The main foundations of any mature relationship are trust and dialogue - when these two requirements are present, both partners feel supported and committed to the relationship. Cultivate a positive bond with your loved one, develop good communication habits, and build trust between the two of you if you want your relationship to mature. In addition, analyzing past habits can help you resolve common relationship problems.
Method 1 of 4: Cultivating a Healthy Bond
Step 1. Allow the other person to be themselves
Unrealistic judgments and expectations are not part of a mature relationship, so stop trying to change your partner. Learn to make allowances for letting go of the idea that you own reason and that it's always wrong, since most of the time no one is completely right or wrong - you're just different people. Accept and respect these differences if you want to demonstrate maturity.
- Allow yourself to cultivate your own individuality - you will resent it if you have to give up your own opinions, interests, and goals in the name of the relationship.
- Don't try to convince the other person to like the same food or music as you, for example - different tastes will keep the relationship interesting and lively.
Step 2. Discover your common values
There's nothing wrong with disagreeing with trivial things like the right way to wash black clothes, but a couple will be happier if they share the same point of view on important matters. Your personal values - such as honesty, family and tolerance - should be similar or at least complementary.
- Talk about important matters and try to reach an agreement. Mature partners are aware of the loved one's opinion on fundamental issues such as getting married, having children, buying a house, or setting professional plans.
- You don't have to agree on everything, but it's important that you both know each other's values. If you disagree with your loved one's opinion on a very important issue, such as politics or religion, consider whether it's okay to agree to disagree - or is this a non-negotiable point?
Step 3. Determine what it means to be faithful to you
In modern relationships, being committed to someone can mean different things to each couple - do you both want a monogamous relationship or are you looking for a more open relationship?
- Talk to your partner to determine what the two of you expect from a lasting commitment.
- Other people, such as friends and family, may disagree with your definition of fidelity, but the only thing that matters here is your agreement.
Step 4. Keep the flame burning
Mature relationships are not magically successful - they remain happy and satisfying because the couple cultivate common interests, still date together, and know how to prioritize relationship and intimacy.
- Dedicate yourself to your relationship and take time to practice pleasurable activities together with your loved one.
- Schedule a weekly date so the two of you can practice common hobbies, relax together, have sex, or simply have long conversations together.
Method 2 of 4: Learning to Dialogue
Step 1. Make dialogue a part of your day
Communicate better with your loved one by looking for different ways to talk and interact with them throughout the day. Talk about your daily goals over breakfast with questions like "So, what are your plans for today?" and use dinner time to talk about the ups and downs of the day.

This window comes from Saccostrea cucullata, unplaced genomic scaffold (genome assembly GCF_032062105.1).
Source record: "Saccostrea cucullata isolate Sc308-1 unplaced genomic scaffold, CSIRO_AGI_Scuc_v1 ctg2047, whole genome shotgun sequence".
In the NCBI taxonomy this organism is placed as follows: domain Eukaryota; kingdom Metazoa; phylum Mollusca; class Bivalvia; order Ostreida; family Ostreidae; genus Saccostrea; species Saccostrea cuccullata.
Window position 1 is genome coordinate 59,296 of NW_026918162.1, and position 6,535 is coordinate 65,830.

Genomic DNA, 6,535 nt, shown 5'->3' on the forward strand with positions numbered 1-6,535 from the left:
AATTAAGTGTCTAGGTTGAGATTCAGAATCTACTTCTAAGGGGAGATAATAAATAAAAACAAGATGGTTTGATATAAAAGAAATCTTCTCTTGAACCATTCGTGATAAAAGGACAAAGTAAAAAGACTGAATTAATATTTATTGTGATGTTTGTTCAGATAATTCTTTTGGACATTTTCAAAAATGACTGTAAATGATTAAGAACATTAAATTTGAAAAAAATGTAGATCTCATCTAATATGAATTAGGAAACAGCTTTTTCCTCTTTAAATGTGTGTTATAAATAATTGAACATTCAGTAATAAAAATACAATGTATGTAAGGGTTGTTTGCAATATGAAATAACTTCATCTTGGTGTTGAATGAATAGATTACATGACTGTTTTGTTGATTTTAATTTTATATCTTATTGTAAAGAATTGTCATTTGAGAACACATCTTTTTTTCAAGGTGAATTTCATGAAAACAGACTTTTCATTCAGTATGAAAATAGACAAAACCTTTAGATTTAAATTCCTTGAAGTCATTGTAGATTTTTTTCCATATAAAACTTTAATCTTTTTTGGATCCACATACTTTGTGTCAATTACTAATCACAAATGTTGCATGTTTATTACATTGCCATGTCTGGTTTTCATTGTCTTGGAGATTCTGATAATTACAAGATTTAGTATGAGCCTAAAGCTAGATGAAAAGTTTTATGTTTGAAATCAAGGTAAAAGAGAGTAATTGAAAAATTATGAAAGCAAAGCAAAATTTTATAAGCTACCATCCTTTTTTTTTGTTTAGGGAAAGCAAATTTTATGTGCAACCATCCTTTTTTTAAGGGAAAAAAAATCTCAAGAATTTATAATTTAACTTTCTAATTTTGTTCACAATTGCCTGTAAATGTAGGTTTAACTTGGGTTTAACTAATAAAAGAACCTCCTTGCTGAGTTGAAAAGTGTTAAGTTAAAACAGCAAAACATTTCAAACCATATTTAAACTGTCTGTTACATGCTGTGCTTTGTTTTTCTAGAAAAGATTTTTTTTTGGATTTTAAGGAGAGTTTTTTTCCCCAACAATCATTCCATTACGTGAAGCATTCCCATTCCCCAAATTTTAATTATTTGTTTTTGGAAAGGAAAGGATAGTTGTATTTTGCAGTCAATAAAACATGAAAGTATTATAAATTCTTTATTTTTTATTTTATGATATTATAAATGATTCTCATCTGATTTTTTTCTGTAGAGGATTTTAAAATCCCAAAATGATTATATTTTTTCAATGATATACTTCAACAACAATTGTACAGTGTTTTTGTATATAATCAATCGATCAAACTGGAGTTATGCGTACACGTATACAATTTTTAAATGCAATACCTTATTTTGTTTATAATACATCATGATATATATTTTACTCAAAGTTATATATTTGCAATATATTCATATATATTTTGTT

- If your partner gives very short answers, ask for more details. You might ask "Why was your day difficult? What happened?" when he says he had a bad day, for example.
- Talk about topics that excite you, such as a music festival or a special dessert that one of you has prepared, to make the conversation more interesting.
Step 2. Listen carefully
Immature relationships do not have consistent patterns of communication, so the couple's bond eventually weakens. In a mature relationship, both partners should work to keep the dialogue open, and communication should be a two-way street for that - not knowing how to listen is a common problem for many couples, so learn to be more considerate.
- Give the other person your full attention whenever they are speaking. Listen in order to understand what is being said, rather than simply waiting for the first opportunity to respond, and don't say anything until your partner has finished speaking. Avoid confusion by repeating or paraphrasing what you just heard ("So you think…") to make sure you really understand what was said.
- Your partner will be more likely to pay attention to what you have to say if he feels you are doing the same for him.
Step 3. Say what you think, but be tactful
Don't beat around the bush or expect the other person to read your mind - whenever you want to share an opinion or need something, speak it out. However, be diplomatic and don't accuse or attack your partner while expressing yourself - first person singular and plural sentences ("I" and "we") are a great way to do this.
Let's say the other person doesn't listen carefully. In that case, express your annoyance with a sentence beginning with “I”, such as “I feel that you don't pay attention to me. I'll be glad if you can stop looking at the phone while I'm talking. Can you do this for me, please?”
Step 4. Control the moods during fights
Mature partners know how to fight fairly, so keep insults to yourself and never raise your voice, no matter how angry you are. Adding more negativity to an already stressful situation will only add to the tension and make it harder to settle.
- Take a break to cool off and breathe deeply when you feel too angry. Only resume the discussion when you are calm and able to communicate properly.
- Show that you need time by asking something like "Can we take a 15-minute break?"